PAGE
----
Ripper Alton, Illinois
Sept. 26th 1865
I approach you with my great sorrow, but hardly indulge the hope that you can do anything for me. My darling boy, my only son, was reported killed in the Battle of the Wilderness, May 6th, 1864.
His body was not found, and the hope was entertained by his Regiment and clutched at by myself, that wounded he had fallen into the hands of the Enemy, a prisoner and not dead.
After various fruitless efforts to obtain information, General Longstreet courteously ordered an examination in the southern prisons, and we obtained a certificate from each that no such name had ever been received.
After all our investigations we are led to the conclusion that he died on the battle field, or mortally wounded, was conveyed to some farm house and may have there been buried.
He was Captain of company D. Fifth Michigan Infantry. His sword, a cavalry sabre, had his name engraved upon it. Wilber Hurlbut, Fifth Michigan Infantry. He was in Hancock’s Corps, Birney’s Division, Hay’s Brigade. He had command of the Regiment at the time he fell. Had charged the enemy through a wood and was in the vicinity of Spottsylvania.
Our men were heavily pressed and fell back. Captain Hurlbut was missing. A man, by the name of Luke Stanton, told an officer that he saw him fall.
We have been unable to find Luke Stanton & have never ascertained to what Regiment he belonged, but learned he was soon after mustered out of the service. Captain Miller, Aid to General Hancock, made such efforts as he could, and other of his comrades did all in their power to learn his fate but we elicit nothing. If he died on the battlefield, I would that I knew it and if he died at a farm house, how much I wish to know it. For his sword I would give a handsome reward. Anything that was his would be most precious to me and nothing to strangers. Some articles of toilet he had with him have his name. Whatever of money found on his person was of course the spoil of war.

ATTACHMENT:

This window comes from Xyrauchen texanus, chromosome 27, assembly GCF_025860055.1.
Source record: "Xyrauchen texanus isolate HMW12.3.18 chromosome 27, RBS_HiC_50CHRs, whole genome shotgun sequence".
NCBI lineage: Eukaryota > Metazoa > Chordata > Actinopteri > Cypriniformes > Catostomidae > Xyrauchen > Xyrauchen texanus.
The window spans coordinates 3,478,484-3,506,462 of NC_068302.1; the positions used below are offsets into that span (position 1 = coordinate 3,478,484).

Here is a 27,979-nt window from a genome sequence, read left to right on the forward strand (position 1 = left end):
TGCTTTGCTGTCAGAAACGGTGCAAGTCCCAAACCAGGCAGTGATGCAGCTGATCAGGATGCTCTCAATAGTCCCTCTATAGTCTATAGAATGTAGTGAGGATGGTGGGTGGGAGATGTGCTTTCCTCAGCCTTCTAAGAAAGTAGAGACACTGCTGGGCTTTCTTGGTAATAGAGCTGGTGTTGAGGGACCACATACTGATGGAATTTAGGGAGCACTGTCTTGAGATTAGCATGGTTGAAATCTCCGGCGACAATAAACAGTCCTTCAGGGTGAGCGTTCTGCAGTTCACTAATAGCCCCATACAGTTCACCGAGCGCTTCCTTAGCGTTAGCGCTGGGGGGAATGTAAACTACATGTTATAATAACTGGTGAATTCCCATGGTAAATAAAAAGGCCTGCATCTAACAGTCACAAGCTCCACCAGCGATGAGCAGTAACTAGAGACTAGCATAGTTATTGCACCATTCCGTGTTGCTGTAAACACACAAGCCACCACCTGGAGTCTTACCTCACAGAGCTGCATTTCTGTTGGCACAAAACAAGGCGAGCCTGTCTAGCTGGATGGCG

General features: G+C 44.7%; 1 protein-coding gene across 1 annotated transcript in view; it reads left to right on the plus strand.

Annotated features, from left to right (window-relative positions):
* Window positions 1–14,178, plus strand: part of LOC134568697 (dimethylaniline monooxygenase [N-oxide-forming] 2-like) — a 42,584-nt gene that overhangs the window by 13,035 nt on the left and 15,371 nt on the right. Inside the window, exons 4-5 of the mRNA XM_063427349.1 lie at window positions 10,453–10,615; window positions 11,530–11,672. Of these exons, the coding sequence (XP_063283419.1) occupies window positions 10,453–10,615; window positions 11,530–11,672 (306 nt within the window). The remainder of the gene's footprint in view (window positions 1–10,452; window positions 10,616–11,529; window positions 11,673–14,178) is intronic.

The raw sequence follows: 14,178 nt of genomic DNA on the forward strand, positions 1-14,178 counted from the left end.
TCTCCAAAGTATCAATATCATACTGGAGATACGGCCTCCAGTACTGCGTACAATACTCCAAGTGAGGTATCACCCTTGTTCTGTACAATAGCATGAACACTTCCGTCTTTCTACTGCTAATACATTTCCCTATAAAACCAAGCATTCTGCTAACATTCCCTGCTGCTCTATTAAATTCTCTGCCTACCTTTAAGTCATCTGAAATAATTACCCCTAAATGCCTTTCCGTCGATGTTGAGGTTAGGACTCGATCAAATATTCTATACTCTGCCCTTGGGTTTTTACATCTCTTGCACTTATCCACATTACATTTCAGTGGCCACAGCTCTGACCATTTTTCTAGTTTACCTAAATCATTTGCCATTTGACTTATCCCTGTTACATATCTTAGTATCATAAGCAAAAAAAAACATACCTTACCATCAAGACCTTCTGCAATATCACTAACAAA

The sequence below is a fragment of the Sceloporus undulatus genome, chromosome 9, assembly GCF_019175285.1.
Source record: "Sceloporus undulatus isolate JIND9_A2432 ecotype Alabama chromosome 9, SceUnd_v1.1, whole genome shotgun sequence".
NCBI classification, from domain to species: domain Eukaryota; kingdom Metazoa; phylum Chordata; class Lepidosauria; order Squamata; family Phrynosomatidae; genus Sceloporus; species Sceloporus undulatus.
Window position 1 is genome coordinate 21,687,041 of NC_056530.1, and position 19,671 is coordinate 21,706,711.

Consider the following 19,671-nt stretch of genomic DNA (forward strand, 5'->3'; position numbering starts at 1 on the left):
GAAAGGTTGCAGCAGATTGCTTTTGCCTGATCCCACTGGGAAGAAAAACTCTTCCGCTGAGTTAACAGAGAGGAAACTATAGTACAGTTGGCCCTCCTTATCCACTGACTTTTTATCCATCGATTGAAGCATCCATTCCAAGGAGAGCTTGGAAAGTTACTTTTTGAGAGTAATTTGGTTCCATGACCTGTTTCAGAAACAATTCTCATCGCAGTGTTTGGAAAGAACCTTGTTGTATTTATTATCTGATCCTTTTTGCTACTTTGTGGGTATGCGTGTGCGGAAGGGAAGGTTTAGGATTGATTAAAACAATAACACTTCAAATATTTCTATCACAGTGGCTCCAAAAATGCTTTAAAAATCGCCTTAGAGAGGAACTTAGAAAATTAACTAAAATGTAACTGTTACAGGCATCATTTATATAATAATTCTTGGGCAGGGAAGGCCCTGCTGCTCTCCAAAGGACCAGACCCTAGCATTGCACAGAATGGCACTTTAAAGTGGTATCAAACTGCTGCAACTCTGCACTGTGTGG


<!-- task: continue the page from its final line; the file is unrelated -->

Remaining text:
My son was twenty-two years old. Wore no moustache or beard. Was about six feet in height. When in College he was rather spare, but the outdoor life of the army had given him a robust appearance. He entered the army as Aid to General Richardson. After that officer’s lamented death, he served in the Michigan Fifth. He had participated in more than twenty battles. Was severely wounded at Gettysburg, but from which he wholly recovered.
The enemy held the battle ground of the Wilderness and should anything ever be revealed in regard to my dear boy, it would probably come from some Rebel source, unless indeed some of our men captured at the time should know something. General Ewell held the field there for sometime.
It may be well to add my son’s name to the many missing ones, and could you by any means give to me any knowledge of the last resting place of my darling one you would confer such a favor as none less desolate than myself can appreciate.
May God bless you in your humane efforts and abundantly reward you.
Mrs. T. B. Hurlbut
Ripper Alton, Illinois.
P. S. I neglected to mention that my son had dark hazel eyes. Hair almost black.
Wilbur T. Hurlbut’s body was never identified. It was likely moved to Fredericksburg National Cemetery with thousands of other unknown Union dead in the years after the Civil War. – Jake Wynn, Director of Interpretation